Guests: Or, How to Survive Hospitality: The Classic Guidebook

Guests Or How to Survive Hospitality The Classic Guidebook Our eminent founding father Ben Franklin once famously compared guests to stinking fish While this assessment may seem a trifle harsh the truth remains that social intercourse is a most risky endeavo

  • Title: Guests: Or, How to Survive Hospitality: The Classic Guidebook
  • Author: Russell Lynes
  • ISBN: 9780061706417
  • Page: 432
  • Format: Paperback
  • Our eminent founding father Ben Franklin once famously compared guests to stinking fish While this assessment may seem a trifle harsh, the truth remains that social intercourse is a most risky endeavor Who better to address this concern than the inimitable pundit Russell Lynes a man renowned for his unparalleled expertise on the social graces and the many personality typOur eminent founding father Ben Franklin once famously compared guests to stinking fish While this assessment may seem a trifle harsh, the truth remains that social intercourse is a most risky endeavor Who better to address this concern than the inimitable pundit Russell Lynes a man renowned for his unparalleled expertise on the social graces and the many personality types who regularly abuse them In this classic guide to guesting, Lynes provides an indispensable overview of the rituals of behavior that make it possible to visit and be visited, and the necessary safeguards that protect us from our friends and our friends from us It is a book that demands to be read by every potential guest and host, stinker and stinkee alike.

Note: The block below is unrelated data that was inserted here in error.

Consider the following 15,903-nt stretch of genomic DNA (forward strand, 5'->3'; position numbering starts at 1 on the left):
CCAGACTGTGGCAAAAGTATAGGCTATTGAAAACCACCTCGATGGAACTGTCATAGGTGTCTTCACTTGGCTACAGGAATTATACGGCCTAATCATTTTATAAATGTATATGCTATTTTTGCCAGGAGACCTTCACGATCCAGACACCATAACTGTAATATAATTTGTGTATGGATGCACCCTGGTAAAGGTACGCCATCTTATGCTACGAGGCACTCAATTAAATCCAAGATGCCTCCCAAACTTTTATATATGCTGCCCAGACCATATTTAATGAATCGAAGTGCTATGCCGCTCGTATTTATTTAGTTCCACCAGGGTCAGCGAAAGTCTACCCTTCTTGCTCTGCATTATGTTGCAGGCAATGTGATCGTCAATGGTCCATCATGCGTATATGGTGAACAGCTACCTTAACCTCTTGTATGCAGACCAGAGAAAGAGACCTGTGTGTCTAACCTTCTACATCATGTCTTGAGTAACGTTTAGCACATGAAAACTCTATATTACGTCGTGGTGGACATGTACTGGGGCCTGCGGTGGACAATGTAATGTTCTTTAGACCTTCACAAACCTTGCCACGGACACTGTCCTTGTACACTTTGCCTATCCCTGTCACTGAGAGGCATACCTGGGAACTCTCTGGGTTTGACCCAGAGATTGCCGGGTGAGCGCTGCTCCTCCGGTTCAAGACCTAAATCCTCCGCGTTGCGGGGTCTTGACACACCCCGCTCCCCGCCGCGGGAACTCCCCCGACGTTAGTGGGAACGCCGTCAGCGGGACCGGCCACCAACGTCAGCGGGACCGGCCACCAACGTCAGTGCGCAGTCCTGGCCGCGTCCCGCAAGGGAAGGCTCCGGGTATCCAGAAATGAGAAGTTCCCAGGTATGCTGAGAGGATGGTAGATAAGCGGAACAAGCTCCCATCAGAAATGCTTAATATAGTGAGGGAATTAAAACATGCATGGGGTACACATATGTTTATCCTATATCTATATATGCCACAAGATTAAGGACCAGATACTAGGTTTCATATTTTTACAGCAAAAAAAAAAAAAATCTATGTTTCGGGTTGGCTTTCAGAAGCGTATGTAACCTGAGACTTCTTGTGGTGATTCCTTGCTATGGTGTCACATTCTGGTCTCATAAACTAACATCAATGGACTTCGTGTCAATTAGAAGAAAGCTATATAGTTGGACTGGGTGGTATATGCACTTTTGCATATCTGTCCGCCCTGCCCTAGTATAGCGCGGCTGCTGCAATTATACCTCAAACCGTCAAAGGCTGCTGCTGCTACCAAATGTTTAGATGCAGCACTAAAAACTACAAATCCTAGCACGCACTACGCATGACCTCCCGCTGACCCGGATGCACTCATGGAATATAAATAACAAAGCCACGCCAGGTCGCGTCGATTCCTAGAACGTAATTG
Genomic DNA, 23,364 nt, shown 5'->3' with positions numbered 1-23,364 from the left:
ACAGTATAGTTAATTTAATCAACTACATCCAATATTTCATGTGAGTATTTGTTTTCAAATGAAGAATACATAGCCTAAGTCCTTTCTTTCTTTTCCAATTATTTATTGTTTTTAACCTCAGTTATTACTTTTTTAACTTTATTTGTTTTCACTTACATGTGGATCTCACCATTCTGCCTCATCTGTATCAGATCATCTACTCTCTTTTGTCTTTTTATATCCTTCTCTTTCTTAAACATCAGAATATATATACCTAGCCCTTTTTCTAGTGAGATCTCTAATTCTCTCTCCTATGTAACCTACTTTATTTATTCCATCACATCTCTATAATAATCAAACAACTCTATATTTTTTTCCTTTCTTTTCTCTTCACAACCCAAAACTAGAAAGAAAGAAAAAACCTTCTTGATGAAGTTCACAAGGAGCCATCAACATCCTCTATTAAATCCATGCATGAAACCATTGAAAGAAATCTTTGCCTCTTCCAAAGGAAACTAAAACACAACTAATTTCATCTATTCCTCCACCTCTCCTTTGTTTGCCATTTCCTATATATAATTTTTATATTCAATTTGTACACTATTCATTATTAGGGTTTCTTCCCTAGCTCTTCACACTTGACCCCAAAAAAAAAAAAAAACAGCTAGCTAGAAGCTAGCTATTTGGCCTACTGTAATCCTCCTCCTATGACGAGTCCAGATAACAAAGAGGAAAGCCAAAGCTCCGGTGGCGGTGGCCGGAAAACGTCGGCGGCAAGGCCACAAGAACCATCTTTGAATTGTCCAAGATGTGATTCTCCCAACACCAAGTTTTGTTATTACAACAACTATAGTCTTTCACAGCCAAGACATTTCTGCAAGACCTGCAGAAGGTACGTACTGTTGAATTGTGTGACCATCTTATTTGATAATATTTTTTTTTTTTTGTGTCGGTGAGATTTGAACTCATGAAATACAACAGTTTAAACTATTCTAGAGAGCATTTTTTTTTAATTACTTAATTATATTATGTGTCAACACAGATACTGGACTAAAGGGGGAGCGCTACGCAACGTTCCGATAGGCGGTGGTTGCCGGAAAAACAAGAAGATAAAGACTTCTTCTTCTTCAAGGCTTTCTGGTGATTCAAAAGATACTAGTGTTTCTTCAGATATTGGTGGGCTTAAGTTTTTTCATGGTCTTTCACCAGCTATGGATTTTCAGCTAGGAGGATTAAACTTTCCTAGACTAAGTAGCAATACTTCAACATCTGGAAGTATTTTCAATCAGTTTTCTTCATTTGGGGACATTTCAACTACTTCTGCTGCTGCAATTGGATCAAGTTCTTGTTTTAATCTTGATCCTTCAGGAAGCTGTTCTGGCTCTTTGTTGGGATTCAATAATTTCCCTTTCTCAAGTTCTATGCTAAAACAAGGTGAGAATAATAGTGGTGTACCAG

• Free Read [Christian Book] ✓ Guests: Or, How to Survive Hospitality: The Classic Guidebook - by Russell Lynes Ý
      432 Russell Lynes
    • thumbnail Title: Free Read [Christian Book] ✓ Guests: Or, How to Survive Hospitality: The Classic Guidebook - by Russell Lynes Ý
      Posted by:Russell Lynes
      Published :2018-05-02T16:18:34+00:00

    1 thought on “Guests: Or, How to Survive Hospitality: The Classic Guidebook”

    1. I was expecting more of a “20 ways to fold a napkin” type of social handbook. Once I got over that particular illusion, I had a good time trying to recognize any of my friends in the portraits painted by Lynes. I will remain mum on the subject of whether I was successful.

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